A View From The PastEvents of past years as chronicled through the county newspapers

  • Wednesday, July 23, 2014

100 Years Ago

There are some persons who think it is great sport to purloin watermelons.

Two young white men of this town probably have undergone a change of thought with respect to this matter since Saturday evening.

And they are going to be sore as a consequence of their awakening to the fact that watermelons are property, just as hogs and cattle are property.

They entered a watermelon patch near town Saturday evening with a crocus bag. The owner of the patch discovered them in the act of plucking fruit.

Forthwith he got his gun and fired two barrels at the marauders. Both discharges, it is believed, took effect, and the melon-raiders carried away with them loads of small shot in the broad parts of their anatomies.

75 Years Ago

Georgetown faces a bright future. The dredging of the channel to 27 feet will assure that. But to secure the dredging, it is essential that the citizens cooperate in agreeing to the establishment of new harbor lines. If you are interested in the future of Georgetown and interested in your own future, now is the time to show it – by cooperation.


TRESPASS NOTICE – Notice is hereby given that all persons are forbidden to enter, hunt, shoot, fish or in any way trespass upon the lands known as Greenfield Plantation in Georgetown County, S.C., which have been duly posted according to law.

All trespassers will be prosecuted to the full extent of the law. Walker P. Inman, Owner. Henry A. Cooper, Agent. Georgetown, S.C. July 18, 1939.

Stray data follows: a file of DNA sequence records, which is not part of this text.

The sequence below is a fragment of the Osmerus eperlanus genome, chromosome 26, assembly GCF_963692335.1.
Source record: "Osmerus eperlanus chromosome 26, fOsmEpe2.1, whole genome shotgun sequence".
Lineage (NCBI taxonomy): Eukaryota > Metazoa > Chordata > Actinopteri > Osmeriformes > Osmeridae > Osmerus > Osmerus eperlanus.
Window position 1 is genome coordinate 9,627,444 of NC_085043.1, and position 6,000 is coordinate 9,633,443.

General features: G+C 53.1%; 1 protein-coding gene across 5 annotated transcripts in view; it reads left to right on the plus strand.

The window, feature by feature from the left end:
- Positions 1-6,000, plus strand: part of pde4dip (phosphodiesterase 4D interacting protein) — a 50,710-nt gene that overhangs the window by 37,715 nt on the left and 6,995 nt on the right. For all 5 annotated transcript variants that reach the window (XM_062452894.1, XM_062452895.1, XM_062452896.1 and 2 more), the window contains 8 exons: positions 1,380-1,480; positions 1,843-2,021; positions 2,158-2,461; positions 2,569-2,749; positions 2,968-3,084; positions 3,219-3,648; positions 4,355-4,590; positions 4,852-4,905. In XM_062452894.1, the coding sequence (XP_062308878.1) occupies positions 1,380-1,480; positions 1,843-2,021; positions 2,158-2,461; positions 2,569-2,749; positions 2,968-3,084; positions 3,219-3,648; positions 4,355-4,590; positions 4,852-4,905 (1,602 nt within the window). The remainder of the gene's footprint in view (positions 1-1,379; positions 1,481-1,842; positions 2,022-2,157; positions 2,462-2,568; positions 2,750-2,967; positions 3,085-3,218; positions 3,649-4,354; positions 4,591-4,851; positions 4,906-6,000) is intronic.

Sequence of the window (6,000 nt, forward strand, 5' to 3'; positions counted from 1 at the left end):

50 Years Ago

Francis M. Searson, a 51-year-old Charleston man, was drowned near the Winyah Bay Jetties off Georgetown Sunday. Mr. Searson and companion were fishing near the jetties from an anchored 14-foot outboard motor boat, which they had put overboard at South Island Ferry about 9 A.M., according to Sheriff Woodrow Carter. Rough water tossed the boat into the jetties, damaging its bow.

Mr. Searson got from the boat onto the rocks to take the anchor and fell into deep water, Sheriff Carter said.

The drowning was investigated by the Sheriff’s office when it was notified of the accident about 2:30 Sunday afternoon.

A second drowning occurred Sunday about 5 p.m. when a Conway youth was swimming in the Pee Dee River near Nightingale Planation.

Seventeen-year old James Earle Jordan drowned as he and a younger brother were attempting to swim a distance of 100 yards from one dock to another.

25 Years Ago

There are signs everywhere that alarming traces of dioxin have been found in fish taken from the Sampit River. In fact, four signs are displayed prominently at Georgetown’s public boat landing at East Bay Park.

Agents for the S.C. Department of Health and Environmental Control (DEHEC) posted more than a dozen white laminated warning signs at public landings and in the Sampit earlier this week.

In addition to posting the signs, DEHEC agents warned any fisherman they saw on the Sampit River about the advisory.

“They have been patrolling the river warning fishermen,” said DEHEC spokesman Thom Berry. “If a person wants to fish, we’re not going to arrest them. That’s an individual personal preference.”

10 Years Ago

Sammy McIntosh faces two new charges in relation to art and other property he reported as missing from Hobcaw Barony a year ago.

The Georgetown County Grand Jury last week handed down two indictments: filing a false police report, and breach of trust with fraudulent intent.

Almost a year ago, on his last day at Hobcaw House, McIntosh told Baruch Foundation Manager George Chastain that art was missing from Bellefield House where McIntosh lived.

McIntosh reported that 11 pieces of art were stolen from Bellefield House on July 31. The items had belonged to Belle W. Baruch and her father Barnard Baruch.

Local investigators subpoenaed records from Christie’s auction house of New York, related to an October 2000 sale of $8.5 million worth of jewelry, books, and other items on McIntosh’s behalf.

– Elizabeth Robertson Huntsinger

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